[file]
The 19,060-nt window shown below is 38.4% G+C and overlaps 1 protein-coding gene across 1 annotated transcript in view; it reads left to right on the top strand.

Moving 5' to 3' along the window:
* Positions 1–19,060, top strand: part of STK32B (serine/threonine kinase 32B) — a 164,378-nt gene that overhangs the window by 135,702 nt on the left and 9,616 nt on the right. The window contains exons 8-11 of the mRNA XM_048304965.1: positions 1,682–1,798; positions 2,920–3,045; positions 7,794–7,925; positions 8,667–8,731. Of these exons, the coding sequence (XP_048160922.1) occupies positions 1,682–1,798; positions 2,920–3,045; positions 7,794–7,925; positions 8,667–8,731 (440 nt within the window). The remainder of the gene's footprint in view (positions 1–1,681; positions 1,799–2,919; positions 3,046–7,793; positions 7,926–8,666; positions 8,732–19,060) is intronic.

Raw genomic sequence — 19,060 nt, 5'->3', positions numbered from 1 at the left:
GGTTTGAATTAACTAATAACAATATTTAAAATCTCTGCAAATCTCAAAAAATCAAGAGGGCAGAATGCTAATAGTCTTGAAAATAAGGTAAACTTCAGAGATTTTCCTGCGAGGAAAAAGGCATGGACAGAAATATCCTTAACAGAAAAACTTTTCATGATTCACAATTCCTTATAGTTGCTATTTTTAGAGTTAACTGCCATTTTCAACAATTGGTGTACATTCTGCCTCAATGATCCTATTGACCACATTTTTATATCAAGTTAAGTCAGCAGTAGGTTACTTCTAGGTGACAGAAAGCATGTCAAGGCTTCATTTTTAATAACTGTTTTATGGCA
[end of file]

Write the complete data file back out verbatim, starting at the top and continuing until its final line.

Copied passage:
The 19,060-nt window shown below is 38.4% G+C and overlaps 1 protein-coding gene across 1 annotated transcript in view; it reads left to right on the top strand.

Moving 5' to 3' along the window:
* Positions 1–19,060, top strand: part of STK32B (serine/threonine kinase 32B) — a 164,378-nt gene that overhangs the window by 135,702 nt on the left and 9,616 nt on the right. The window contains exons 8-11 of the mRNA XM_048304965.1: positions 1,682–1,798; positions 2,920–3,045; positions 7,794–7,925; positions 8,667–8,731. Of these exons, the coding sequence (XP_048160922.1) occupies positions 1,682–1,798; positions 2,920–3,045; positions 7,794–7,925; positions 8,667–8,731 (440 nt within the window). The remainder of the gene's footprint in view (positions 1–1,681; positions 1,799–2,919; positions 3,046–7,793; positions 7,926–8,666; positions 8,732–19,060) is intronic.

Raw genomic sequence — 19,060 nt, 5'->3', positions numbered from 1 at the left:
GGTTTGAATTAACTAATAACAATATTTAAAATCTCTGCAAATCTCAAAAAATCAAGAGGGCAGAATGCTAATAGTCTTGAAAATAAGGTAAACTTCAGAGATTTTCCTGCGAGGAAAAAGGCATGGACAGAAATATCCTTAACAGAAAAACTTTTCATGATTCACAATTCCTTATAGTTGCTATTTTTAGAGTTAACTGCCATTTTCAACAATTGGTGTACATTCTGCCTCAATGATCCTATTGACCACATTTTTATATCAAGTTAAGTCAGCAGTAGGTTACTTCTAGGTGACAGAAAGCATGTCAAGGCTTCATTTTTAATAACTGTTTTATGGCA